The European Commission is pressing for more unified data protection laws within the European Union Member States. The Commissioner for Justice Fundamental Rights and Citizenship Commissioner, Viviane Reding, has warned that businesses and public authorities need to "take their data protection responsibilities more seriously.” So, what does this mean for businesses operating in the EU? Unlike the United States, there are currently no data breach notification laws within the EU.

However, the EU Commission has imposed legislation for telecommunications companies which require them to notify customers of data breaches once the law goes into effect in May 2011 and Germany, for instance, has already made amendments to its laws requiring companies to notify customers and Data Protection Authorities of data breaches if such breaches "threaten significant harm”. Other ramifications include heftier fines levied and orders to remediate compliance, technical or organizational failures associated with personally identifiable data for which they control. In some more severe cases of non-compliance, they have imposed sanctions on a company from collecting, processing or using personal data.

Protect your company from Cyber Risks
Risk management is not about being reactive, but proactive. In addition to well known practices such as training employees about corporate data responsibility and ensuring that mobile devices are encrypted. The minimum standard should be: • Establish standard policies and operating procedures for data breach investigations, remediation, and notifications related to personal data; • Assess and restructure the use or transfer of data lists and other personal data; and • Review and consider renegotiating service, employment, and other data-related contracts. It is also important for companies – especially smaller and medium sized companies – to realize that their general liability, property or E&O policies most likely do not provide cover for cyber liabilities.

Cyber Liability Insurance
Insurers have expanded Cyber Liability insurance protection in response to the increasingly complex challenges posed from a variety of tech-related liabilities. Coverage examples include: network security liability 

Protects companies from losses associated with unauthorized access to or theft of customer, employee or other proprietary data or e-business activities, computer viruses, denial of service attacks, as well as alleged unauthorized e-commerce transactions. PRIVACY LIABILITY Provides protection if an insured fails to protect electronic or non-electronic information in their care, custody and control.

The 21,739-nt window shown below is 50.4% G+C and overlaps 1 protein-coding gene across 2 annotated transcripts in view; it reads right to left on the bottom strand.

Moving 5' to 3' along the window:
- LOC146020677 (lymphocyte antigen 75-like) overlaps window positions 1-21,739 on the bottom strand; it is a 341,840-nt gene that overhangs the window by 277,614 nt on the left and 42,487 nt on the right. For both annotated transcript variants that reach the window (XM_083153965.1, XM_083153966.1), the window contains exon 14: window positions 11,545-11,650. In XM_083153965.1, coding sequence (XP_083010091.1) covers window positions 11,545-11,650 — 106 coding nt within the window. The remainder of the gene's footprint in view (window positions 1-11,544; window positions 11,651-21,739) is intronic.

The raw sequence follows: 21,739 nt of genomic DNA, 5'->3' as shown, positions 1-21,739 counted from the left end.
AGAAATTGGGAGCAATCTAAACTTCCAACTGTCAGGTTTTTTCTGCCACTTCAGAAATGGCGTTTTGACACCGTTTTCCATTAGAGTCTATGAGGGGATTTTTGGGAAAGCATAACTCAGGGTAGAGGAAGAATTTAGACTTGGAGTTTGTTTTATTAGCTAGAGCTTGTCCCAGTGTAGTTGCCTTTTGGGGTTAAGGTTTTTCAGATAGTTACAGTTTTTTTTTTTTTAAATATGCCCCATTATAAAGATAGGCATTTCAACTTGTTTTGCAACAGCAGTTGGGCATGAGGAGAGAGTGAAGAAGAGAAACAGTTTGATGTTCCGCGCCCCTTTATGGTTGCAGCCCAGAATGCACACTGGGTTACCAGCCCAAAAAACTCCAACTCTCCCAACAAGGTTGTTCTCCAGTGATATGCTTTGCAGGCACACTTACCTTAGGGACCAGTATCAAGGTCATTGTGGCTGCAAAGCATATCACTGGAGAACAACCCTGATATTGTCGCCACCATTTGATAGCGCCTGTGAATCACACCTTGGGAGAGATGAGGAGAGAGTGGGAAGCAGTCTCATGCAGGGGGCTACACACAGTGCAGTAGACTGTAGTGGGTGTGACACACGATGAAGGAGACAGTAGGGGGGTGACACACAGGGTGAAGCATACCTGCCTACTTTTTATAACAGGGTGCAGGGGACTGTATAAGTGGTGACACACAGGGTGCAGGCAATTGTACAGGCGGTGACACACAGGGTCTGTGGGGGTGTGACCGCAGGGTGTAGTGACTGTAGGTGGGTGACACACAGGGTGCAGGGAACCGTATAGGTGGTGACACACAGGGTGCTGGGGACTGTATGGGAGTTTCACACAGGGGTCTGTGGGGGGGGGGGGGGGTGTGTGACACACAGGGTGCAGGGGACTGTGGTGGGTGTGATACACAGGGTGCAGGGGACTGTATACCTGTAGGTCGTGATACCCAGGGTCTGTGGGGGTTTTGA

Media content services liability 
Blogging or other forms of business-related social media may seem harmless, but businesses are liable for the content they generate and post on their websites. They also have to be wary of misusing a competitor’s copyrights and trademarks or disclosing confidential information. This insurance covers for Intellectual Property and Personal Injury perils that result from an error or omission in content. 

Extortion threat 
Payments made to a party threatening to attack an Insured’s computer system in order to avert such a cyber attack. Disgruntled employees, customers or vendors can cause significant harm. The type of business and the breadth of information stored in a company’s computer system will help determine its cyber liability protection needs. It is important for a company to assess its risk and choose an insurance solution that addresses its unique exposures.
In the end one thing is clear, data breaches resulting from malicious attacks, third party mistakes and lost or stolen laptop and mobile devices are on the rise and can become a costly experience for any company. Taking the right risk management measures can save your company money and its reputation.

By Dawn Simmons Senior Underwriter Professional Lines XL Insurance